The majority of large Canadian companies link ESG metrics to executive pay, although most lump ESG issues in with other areas rather than considering them on a stand-alone basis, according to new research from Canadian law firm Fasken.
The study examines ESG disclosure, management and governance among the TSX 60, Canada’s blue-chip index, and the Climate Engagement Canada Focus List (CEC 40), a group of companies selected for investor engagement given their profile as large emitters of greenhouse gases.
The research show that 68 percent of the TSX 60 tie ESG to executive compensation, while the figure is 80 percent among the CEC 40.
In two sectors – transportation & environmental services and conglomerates – all the surveyed companies connect ESG and executive pay. Among firms in oil & gas, metals & minerals and financial services, three key sectors for the Canadian economy, the figure is more than 90 percent.
As ESG issues have grown in importance, companies have increasingly included environmental and social metrics in their compensation plans. Investors often look for links between sustainability and pay that demonstrate management teams and boards are taking topics like climate change and diversity seriously.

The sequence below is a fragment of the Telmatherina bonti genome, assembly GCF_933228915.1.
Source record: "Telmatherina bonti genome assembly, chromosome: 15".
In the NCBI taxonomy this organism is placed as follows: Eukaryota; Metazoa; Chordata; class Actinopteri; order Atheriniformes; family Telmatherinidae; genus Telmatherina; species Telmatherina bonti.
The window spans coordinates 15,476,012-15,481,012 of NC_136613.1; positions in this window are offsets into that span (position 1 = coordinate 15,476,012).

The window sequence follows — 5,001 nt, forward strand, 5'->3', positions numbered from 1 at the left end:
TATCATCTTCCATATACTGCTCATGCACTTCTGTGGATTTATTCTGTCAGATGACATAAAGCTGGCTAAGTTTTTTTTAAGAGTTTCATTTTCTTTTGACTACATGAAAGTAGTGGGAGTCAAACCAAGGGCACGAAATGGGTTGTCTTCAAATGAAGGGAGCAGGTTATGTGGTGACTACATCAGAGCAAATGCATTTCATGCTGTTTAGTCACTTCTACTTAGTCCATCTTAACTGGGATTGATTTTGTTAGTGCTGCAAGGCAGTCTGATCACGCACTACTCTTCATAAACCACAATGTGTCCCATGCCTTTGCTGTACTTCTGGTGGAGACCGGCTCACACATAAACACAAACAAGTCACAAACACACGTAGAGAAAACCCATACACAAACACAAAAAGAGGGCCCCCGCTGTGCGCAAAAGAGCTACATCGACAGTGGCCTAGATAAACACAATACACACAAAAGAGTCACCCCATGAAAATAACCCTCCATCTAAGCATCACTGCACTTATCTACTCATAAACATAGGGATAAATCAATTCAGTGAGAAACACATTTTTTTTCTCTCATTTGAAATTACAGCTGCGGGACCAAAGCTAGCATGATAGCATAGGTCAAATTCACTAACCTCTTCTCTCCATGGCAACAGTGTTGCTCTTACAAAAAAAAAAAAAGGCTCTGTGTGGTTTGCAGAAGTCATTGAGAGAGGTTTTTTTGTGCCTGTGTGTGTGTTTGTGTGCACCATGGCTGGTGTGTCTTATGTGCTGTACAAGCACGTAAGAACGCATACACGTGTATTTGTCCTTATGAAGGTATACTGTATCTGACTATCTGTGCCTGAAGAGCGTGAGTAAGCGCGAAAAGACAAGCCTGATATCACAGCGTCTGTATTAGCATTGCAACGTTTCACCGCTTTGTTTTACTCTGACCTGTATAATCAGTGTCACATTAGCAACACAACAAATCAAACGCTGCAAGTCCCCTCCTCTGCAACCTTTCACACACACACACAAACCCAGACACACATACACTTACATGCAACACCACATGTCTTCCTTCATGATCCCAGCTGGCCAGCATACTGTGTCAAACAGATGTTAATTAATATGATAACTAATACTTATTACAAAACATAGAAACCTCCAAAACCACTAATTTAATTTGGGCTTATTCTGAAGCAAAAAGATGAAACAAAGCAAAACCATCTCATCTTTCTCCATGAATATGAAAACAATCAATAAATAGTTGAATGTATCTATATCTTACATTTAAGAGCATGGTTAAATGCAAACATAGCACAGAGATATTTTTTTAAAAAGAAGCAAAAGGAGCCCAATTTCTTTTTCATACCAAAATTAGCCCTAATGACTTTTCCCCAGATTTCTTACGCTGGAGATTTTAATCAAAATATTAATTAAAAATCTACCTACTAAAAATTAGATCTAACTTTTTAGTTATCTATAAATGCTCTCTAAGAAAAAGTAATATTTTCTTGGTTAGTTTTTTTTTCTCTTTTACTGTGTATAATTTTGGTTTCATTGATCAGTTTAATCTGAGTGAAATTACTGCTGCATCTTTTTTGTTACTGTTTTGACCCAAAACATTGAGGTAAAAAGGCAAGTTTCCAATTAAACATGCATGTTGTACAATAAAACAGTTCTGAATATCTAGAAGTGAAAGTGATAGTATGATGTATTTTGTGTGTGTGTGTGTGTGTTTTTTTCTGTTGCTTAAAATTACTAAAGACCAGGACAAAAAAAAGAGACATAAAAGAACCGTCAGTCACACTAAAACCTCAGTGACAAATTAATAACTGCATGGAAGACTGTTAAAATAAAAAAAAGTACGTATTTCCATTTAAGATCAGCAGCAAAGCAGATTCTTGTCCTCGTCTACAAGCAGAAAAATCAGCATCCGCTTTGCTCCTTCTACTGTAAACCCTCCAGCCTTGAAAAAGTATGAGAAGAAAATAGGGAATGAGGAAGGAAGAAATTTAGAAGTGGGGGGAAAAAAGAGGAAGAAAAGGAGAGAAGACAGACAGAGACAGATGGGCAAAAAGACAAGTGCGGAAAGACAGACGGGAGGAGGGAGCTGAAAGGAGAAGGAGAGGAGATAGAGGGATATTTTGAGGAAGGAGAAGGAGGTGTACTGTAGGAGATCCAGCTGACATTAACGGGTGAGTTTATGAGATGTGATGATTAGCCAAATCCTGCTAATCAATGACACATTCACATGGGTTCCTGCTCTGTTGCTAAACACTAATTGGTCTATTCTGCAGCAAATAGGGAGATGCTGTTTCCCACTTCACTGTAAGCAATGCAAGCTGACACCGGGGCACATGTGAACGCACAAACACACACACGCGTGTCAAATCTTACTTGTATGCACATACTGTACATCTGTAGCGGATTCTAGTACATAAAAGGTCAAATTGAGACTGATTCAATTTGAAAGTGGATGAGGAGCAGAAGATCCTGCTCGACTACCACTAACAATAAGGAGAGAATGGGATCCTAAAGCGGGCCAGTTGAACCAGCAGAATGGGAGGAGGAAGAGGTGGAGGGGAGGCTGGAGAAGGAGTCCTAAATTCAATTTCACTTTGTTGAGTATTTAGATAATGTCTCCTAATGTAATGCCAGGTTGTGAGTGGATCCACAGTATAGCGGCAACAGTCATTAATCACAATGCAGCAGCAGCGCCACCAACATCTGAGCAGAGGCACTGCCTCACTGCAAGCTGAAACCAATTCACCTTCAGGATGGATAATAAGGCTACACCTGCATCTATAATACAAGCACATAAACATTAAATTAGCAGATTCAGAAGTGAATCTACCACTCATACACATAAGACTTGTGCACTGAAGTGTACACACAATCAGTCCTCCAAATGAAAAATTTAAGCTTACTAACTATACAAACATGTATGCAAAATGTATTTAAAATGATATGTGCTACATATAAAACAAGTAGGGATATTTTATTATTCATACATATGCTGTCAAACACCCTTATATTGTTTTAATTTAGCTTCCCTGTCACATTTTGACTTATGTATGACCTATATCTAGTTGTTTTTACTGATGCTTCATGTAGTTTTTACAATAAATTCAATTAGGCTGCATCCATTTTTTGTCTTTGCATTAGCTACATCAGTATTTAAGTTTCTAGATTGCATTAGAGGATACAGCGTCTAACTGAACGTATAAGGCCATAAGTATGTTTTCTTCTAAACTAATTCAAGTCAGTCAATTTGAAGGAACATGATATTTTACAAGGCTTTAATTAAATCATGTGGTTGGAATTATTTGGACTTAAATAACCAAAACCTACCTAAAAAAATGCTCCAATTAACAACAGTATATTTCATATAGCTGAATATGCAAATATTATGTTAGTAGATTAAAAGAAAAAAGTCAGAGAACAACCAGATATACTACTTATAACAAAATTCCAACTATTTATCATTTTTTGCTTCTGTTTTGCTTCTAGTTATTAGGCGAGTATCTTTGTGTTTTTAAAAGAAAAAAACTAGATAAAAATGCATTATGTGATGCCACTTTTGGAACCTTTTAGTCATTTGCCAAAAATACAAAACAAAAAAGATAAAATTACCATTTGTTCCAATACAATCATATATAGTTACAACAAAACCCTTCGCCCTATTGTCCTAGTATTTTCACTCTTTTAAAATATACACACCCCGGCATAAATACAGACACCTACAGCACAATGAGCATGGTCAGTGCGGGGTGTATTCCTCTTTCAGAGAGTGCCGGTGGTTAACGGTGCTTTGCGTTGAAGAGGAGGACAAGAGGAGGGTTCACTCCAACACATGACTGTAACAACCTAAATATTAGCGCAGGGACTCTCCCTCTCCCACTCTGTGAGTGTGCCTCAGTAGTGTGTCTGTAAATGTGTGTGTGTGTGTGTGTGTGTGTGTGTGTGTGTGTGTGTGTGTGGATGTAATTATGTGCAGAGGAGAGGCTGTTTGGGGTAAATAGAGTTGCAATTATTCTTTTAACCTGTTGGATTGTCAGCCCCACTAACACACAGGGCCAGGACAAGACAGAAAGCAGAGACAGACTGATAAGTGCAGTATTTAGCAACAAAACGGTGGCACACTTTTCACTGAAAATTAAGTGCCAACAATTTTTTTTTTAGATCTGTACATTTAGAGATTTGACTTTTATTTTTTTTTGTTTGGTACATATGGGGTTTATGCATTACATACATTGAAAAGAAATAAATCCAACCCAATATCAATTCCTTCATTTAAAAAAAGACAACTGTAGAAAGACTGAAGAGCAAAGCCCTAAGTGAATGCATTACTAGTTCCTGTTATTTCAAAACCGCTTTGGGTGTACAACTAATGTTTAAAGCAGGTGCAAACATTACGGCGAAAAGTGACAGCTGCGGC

FEW SPECIFIC METRICS
Despite the growth in links between ESG and pay, Fasken’s study finds that ‘only a few’ companies make use of specific ESG metrics. By contrast, at least half of TSX 60 and CEC 40 constituents ‘lump’ ESG issues in with other metrics, such as customer experience.
Around two thirds of the companies in both the TSX 60 and CEC 40 tie ESG factors to short-term performance, such as the annual bonus. Far fewer issuers – only about a third across both lists – connect ESG to long-term incentives.
‘How a company structures its compensation plans sheds light on [its] priorities,’ the report authors write. ‘For example, adopting metrics tied to greenhouse gas reduction signals a company’s focus on the environment. Metrics tied to customer satisfaction highlight the importance of customers as key stakeholders of the company, such as those in the retail sector.
‘Executive compensation plans that do not include non-financial objectives based on social or environmental issues may start to receive more attention from investors, as certain investors are increasingly expecting such ESG-based metrics.’